A lot of studies also say that taking naps during the day can also be really beneficial to your health, especially to those who are sleep deprived. An article from Happy Living (http://www.happynews.com/living/sleep/taking-nap.htm) says that "people who nap even a half hour each day generally have lower blood pressure, have a decreased risk for heart disease, and are more productive and less stressed in their waking hours." So if you're not getting enough sleep at night, a short nap during the day can really help you out. However, studies suggest not to nap longer than an hour and a half or else you'll take the chance of feeling even more sluggish than you felt before.

I'm glad somebody wrote about this - in the midst of scheduling classes for next semester, one of my only requirements is no 8 AMs. It might sound silly at first, but I physically cannot get out of bed that early. I feel nauseous and mad at the world in general. Some might say that an hour or two doesn't make a huge difference, but I know it does. My earliest class right now is at 9:45 and it's hard for me to wake up that early. But the thing I notice is that once I'm up, I'm up. It takes about a half hour, but once I'm awake I no longer feel the sickness associated with waking up early. I noticed you wrote about the possibility of waking up earlier on weekends so our bodies could get used to a normal sleep schedule. But I've also heard that scientists encourage us to sleep as much as we can on the weekends to save our energy up for the week. Of course this option sounds better to me because it involves sleeping in, but which one actually works better and leads to a healthier sleep schedule? What does everyone think- should we sleep as much as possible on the weekends or keep a consistent pattern?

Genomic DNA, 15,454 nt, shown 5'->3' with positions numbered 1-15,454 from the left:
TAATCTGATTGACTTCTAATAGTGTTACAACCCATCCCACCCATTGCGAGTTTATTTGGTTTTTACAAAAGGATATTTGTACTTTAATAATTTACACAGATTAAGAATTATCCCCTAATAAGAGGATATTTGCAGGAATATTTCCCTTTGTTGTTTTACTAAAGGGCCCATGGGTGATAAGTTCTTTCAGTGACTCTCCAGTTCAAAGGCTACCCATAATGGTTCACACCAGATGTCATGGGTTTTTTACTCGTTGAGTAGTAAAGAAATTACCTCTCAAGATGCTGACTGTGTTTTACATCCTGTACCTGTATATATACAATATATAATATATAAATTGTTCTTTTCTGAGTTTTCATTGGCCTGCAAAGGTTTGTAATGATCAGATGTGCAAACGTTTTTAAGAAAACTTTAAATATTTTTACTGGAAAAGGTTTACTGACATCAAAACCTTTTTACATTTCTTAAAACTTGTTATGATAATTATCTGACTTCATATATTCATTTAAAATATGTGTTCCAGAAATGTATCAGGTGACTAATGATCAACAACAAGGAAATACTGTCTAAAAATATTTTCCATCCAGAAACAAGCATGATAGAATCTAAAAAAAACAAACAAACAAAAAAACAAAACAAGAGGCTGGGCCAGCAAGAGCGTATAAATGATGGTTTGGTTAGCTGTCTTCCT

Sleep is by far my best friend. I have the hardest time getting out of best in the morning and the snooze button is my worst enemy! I press it entirly too ofen and find myself racing with the clock. I'm so glad you wrote a blog about this topic! In order to be able to get out of bed in the morning you say to get the required amount of sleep between 7-9 hours. Lets be realistic, this is college! I would pay to get 7 hours of sleep every night. I feel like I can never catch up between work, class, homework and having the little amount of social life that I do actually have. So I pose the question, does taking short naps every day compensate for losing sleep at night?

Sleep has been very beneficial to me. When I played tennis at PSU-Harrisburg, I found that by napping in the van to our away matches, I felt more refreshed, had more energy, and was more prepared to play. Coming back from the matches, I slept some more, which I think contributed to me having issues waking up early the next day for an early class. I've found that sleeping between 6 (as a bare minimum) and 9 hours is the best for me.

I know you mentioned jet lag in here, but what if you are travelling, get stuck on a layover in one country, only to fly back to another country, completely messing up your circadian rhythm? Also, what if you wake up without hitting your snooze button, and stay in your bed that extra 10-20 minutes without falling back asleep?